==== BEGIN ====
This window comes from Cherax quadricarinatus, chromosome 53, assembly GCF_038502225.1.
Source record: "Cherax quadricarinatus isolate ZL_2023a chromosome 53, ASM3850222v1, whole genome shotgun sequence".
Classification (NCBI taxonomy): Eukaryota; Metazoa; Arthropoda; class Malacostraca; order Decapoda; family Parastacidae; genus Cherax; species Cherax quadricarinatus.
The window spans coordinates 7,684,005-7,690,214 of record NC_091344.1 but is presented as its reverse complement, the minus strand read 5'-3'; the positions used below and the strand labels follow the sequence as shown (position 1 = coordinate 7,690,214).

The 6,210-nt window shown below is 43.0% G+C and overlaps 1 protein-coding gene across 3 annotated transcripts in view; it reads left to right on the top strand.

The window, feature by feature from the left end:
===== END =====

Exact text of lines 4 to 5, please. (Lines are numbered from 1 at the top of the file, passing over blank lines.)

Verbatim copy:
The window spans coordinates 7,684,005-7,690,214 of record NC_091344.1 but is presented as its reverse complement, the minus strand read 5'-3'; the positions used below and the strand labels follow the sequence as shown (position 1 = coordinate 7,690,214).

The 6,210-nt window shown below is 43.0% G+C and overlaps 1 protein-coding gene across 3 annotated transcripts in view; it reads left to right on the top strand.